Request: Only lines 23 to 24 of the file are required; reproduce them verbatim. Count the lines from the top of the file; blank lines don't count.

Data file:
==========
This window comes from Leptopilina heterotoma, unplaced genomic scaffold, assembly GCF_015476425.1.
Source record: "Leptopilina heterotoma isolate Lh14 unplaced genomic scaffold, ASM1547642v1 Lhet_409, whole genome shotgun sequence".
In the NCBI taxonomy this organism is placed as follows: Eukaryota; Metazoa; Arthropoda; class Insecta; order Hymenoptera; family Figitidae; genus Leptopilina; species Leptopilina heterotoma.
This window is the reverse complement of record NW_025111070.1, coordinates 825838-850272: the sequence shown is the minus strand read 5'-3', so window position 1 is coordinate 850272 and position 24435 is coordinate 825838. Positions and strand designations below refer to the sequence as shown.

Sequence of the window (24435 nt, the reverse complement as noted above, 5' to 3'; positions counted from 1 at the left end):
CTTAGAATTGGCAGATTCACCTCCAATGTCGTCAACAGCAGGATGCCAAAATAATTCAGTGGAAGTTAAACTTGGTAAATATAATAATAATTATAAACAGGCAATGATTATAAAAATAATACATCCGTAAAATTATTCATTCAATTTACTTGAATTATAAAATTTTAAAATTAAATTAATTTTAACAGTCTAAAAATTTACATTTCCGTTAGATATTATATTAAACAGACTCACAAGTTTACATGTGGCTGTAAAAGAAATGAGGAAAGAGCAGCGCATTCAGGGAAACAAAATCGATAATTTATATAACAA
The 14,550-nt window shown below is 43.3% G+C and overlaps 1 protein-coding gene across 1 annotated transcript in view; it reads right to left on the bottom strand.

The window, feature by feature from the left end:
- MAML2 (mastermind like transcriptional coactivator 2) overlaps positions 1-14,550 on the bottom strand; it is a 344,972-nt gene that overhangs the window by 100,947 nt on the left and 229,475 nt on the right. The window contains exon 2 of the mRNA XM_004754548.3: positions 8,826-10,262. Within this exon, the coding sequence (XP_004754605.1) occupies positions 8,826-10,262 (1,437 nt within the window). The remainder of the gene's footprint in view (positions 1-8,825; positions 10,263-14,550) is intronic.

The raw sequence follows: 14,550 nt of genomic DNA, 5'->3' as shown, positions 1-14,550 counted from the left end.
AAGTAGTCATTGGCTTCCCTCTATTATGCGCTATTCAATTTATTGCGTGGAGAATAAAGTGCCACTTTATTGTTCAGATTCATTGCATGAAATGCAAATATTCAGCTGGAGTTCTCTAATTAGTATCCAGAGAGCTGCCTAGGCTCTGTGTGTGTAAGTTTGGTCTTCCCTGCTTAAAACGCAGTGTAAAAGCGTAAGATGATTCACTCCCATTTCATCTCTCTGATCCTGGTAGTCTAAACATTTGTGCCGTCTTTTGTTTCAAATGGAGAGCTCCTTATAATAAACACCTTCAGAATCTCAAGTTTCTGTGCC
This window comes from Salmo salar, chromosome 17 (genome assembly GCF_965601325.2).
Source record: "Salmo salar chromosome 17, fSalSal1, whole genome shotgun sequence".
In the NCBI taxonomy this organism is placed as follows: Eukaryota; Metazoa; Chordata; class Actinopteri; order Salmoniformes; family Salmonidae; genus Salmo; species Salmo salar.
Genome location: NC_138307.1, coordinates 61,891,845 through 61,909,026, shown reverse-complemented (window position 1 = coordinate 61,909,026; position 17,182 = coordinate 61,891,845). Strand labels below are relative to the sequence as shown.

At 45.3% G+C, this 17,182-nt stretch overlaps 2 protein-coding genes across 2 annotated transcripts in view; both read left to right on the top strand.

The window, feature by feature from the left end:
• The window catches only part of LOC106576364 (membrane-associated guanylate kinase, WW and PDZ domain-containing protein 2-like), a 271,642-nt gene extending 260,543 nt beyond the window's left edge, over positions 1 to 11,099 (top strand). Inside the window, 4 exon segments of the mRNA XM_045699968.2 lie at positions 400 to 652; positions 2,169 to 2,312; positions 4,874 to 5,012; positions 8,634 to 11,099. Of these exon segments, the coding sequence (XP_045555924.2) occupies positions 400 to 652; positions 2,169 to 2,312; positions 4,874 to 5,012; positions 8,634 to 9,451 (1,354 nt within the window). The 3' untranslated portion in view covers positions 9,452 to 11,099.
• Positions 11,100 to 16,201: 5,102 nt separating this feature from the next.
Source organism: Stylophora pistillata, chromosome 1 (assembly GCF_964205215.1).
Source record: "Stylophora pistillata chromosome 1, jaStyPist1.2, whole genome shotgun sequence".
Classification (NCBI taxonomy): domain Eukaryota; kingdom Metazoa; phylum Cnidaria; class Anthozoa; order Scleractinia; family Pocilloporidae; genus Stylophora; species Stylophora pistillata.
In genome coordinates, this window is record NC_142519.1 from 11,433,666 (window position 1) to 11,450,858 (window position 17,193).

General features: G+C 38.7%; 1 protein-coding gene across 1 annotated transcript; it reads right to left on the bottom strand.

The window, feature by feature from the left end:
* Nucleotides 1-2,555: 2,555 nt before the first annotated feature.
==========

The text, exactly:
In genome coordinates, this window is record NC_142519.1 from 11,433,666 (window position 1) to 11,450,858 (window position 17,193).

General features: G+C 38.7%; 1 protein-coding gene across 1 annotated transcript; it reads right to left on the bottom strand.